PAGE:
The Voice That Whispers, “I’m Not Qualified”

Just as I arrived at work this morning around 7:30 a.m. I took a call from one of the people I’m working with to gain employment. It was good news. She has a second interview today for a job she applied to last week, and in that same last week had her first interview which she obviously passed.

What I found interesting is that she feels very insecure going into the second interview. Instead of feeling assertive and one step closer to a job she really believes she can do, she said she doesn’t know why she was invited back to a second interview because she feels under-qualified.

Let me give you a brief overview of the job and her qualifications. She is an experienced commercial Flight Attendant, and this job is actually for a Corporate Flight Attendant. To those not in the industry, you might be excused for not knowing the difference. On a corporate plane, the meals for one are prepared on flight, cooked by the Flight Attendant and served. Commercial lines have food often cooked on the ground, transported on board, and warmed up and served – and there is not much selection. Corporate fliers get a broader range of foods.

And this is primarily why she said she wondered aloud why she was granted the second interview after telling them she was inexperienced in this area. My advice to her was simple: they obviously liked what they saw and heard from her in the first interview, and that was good enough to be invited back. If they know her shortcomings and are still interviewing her, they feel she can be trained on the technical stuff, but her attitude, personality and other experience are what they are impressed with. And it can’t be understated that the interview itself is great experience. And if offered and accepting the job, it will either turn out to be a job she comes to love and do well at, or she’ll find it isn’t what she wants and she’ll keep applying for other jobs while she keeps this one.

You see there are a number of employers who are focused on finding the right people. And who are the right people? These are the people who get that enthusiasm, passion, understanding customer service, a solid work ethic, a winning smile and a positive attitude go a long way. Technical skills can often be picked up by people both through training and on the job experience. On the other hand, some people have all the required technical skills, but they have poor interpersonal skills, don’t extend themselves to please customers, do only exactly what the job description says they have to, and go about their work without a smile because it’s not in their job description after all.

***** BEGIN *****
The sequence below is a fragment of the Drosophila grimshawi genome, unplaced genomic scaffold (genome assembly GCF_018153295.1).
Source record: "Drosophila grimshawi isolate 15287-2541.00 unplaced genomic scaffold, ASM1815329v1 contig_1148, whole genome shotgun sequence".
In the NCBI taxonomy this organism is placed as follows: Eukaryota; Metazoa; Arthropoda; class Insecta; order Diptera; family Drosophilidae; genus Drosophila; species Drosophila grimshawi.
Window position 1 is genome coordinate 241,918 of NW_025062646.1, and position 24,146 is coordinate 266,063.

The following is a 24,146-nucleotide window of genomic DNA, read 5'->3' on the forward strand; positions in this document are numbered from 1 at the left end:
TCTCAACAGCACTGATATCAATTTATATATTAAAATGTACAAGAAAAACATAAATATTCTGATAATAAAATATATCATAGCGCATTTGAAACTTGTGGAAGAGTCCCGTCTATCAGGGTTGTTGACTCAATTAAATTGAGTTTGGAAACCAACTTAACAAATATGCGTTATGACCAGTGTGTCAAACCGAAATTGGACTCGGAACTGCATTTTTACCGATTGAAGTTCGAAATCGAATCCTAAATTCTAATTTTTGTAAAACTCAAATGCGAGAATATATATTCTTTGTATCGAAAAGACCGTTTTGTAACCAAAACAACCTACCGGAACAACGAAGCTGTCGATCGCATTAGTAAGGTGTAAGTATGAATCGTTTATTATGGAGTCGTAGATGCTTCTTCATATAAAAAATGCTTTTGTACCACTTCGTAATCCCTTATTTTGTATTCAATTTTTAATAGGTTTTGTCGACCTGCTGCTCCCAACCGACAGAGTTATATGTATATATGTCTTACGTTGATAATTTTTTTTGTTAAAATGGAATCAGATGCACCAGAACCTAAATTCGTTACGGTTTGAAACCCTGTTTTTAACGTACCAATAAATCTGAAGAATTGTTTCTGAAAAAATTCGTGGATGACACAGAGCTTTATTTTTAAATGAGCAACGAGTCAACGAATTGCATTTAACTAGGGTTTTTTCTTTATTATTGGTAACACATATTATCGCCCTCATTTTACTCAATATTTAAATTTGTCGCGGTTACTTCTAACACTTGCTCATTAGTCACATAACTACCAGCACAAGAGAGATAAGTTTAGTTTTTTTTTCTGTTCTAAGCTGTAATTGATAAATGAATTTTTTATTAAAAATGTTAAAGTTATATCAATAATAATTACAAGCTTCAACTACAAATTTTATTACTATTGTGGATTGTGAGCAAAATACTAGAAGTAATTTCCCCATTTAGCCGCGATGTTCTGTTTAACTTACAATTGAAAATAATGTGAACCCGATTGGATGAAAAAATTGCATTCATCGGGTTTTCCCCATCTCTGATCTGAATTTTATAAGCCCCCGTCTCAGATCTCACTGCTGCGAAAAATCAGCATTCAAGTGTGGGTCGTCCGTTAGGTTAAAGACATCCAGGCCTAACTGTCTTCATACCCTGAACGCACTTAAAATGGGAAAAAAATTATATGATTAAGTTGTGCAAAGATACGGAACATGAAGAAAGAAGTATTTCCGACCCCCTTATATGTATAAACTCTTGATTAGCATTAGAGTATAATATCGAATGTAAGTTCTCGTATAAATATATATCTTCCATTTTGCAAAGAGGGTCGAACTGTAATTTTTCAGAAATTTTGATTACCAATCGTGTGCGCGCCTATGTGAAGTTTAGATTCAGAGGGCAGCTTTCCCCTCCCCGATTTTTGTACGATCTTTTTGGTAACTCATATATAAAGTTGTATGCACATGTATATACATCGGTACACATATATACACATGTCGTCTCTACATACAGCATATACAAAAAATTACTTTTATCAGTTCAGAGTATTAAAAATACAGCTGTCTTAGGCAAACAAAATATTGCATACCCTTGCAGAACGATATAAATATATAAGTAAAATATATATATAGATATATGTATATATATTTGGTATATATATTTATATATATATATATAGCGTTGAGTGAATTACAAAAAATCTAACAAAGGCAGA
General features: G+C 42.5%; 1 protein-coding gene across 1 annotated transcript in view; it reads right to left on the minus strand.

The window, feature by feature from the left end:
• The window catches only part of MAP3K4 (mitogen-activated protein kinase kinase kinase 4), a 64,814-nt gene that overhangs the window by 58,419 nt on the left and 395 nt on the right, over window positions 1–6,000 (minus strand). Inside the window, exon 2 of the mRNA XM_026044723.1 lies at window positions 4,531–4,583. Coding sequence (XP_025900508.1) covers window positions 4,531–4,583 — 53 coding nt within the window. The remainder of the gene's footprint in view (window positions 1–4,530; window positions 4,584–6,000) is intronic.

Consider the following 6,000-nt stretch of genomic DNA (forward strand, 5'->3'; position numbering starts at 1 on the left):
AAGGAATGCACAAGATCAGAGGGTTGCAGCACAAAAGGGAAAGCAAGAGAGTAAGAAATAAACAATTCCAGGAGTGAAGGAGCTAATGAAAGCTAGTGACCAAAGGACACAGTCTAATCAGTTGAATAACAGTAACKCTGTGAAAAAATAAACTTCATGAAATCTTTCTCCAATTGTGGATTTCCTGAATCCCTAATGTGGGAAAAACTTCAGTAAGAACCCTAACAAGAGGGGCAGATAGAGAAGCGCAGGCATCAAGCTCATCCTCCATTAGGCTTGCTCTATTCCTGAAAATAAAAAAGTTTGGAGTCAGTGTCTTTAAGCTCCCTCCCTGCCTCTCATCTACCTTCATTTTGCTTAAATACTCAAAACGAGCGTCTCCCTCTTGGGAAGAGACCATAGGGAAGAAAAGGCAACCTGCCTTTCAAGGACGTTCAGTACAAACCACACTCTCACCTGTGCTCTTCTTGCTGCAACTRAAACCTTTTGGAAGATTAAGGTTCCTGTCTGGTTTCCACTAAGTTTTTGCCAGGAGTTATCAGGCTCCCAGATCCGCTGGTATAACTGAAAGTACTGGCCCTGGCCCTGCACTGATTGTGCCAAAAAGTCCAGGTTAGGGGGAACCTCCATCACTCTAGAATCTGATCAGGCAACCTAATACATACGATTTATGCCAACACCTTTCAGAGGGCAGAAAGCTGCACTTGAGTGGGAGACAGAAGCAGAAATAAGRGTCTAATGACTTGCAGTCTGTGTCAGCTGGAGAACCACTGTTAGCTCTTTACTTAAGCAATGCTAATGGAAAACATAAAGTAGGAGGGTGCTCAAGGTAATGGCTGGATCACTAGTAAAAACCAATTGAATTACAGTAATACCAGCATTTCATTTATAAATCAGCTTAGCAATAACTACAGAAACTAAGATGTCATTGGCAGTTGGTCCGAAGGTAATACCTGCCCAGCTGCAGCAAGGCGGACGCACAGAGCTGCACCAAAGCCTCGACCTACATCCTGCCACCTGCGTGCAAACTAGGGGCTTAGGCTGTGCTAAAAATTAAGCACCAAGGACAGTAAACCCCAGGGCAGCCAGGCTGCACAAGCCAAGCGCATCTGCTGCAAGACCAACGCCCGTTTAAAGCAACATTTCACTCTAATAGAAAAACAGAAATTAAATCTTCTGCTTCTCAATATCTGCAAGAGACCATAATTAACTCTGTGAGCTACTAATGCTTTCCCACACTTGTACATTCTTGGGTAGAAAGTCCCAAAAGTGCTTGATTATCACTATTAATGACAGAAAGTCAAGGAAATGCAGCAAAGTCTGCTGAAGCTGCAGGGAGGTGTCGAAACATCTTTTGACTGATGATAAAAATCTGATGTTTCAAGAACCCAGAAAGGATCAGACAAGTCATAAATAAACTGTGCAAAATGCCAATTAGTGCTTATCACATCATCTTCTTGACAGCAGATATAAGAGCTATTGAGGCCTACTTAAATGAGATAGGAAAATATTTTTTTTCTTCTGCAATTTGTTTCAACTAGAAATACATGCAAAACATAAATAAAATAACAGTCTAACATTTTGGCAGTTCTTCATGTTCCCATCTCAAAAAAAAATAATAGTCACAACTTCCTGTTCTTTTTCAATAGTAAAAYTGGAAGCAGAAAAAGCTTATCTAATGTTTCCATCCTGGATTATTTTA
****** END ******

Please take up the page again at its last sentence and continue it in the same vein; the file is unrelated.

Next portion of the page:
Have you yourself ever had a looming interview and wondered in the dark recesses of your mind if you are really qualified for the job or may possibly be exposed as lacking the necessary qualifications? This is actually more common than you might think. After all, you’re out of work and your overall confidence is being tested daily. Without a job, you get concerned that skills you once honed are becoming rusty or out-dated, and perhaps that lack of recent experience or education has started to erode your own assertions that you’re the right person for the job.

Important to remember is that only you know what’s going on between your ears. If you truly believe that you have everything the employer is wanting it gets easier to convince others. But when you’re unsure, it takes some doing to not only convince yourself but to mask any insecurities and look confident. If you stood in front of a mirror and gave your answer out loud to the question, “What qualifications make you the right person for this job with our company?”, would your voice and facial expression support your words or betray the doubt you feel?

Or on another line of thought entirely, how risky would it be to put all your cards on the table? You know, share your own reservations where you would need training to be at your very best, knowing you would now either be hired with the employer’s full knowledge of your insecurities and weak areas, or you would be passed over and not offered the job at all. This is a good strategy for many because even if you bluff your way through an interview, you have to eventually demonstrate your abilities on your first day on the job. When the boss says, “You told me you could do this job”, what could you possibly do at that point if in fact you can’t without significant training?

But what I really like about this person and our call this morning is her pluck, her honesty and her willingness to go into a second interview despite her own reservations about her qualifications. I think the person who interviewed her saw things they believe they can work with. That says a lot about her ability to sell herself in the interview. By noon the 2nd interview will be over and I’ll find out later today how it went. My fingers are crossed in the meantime.

If you have a voice whispering that you aren’t really qualified, and it’s undermining your confidence, remind yourself of all the skills and attributes that you do have…which I imagine are quite a few!

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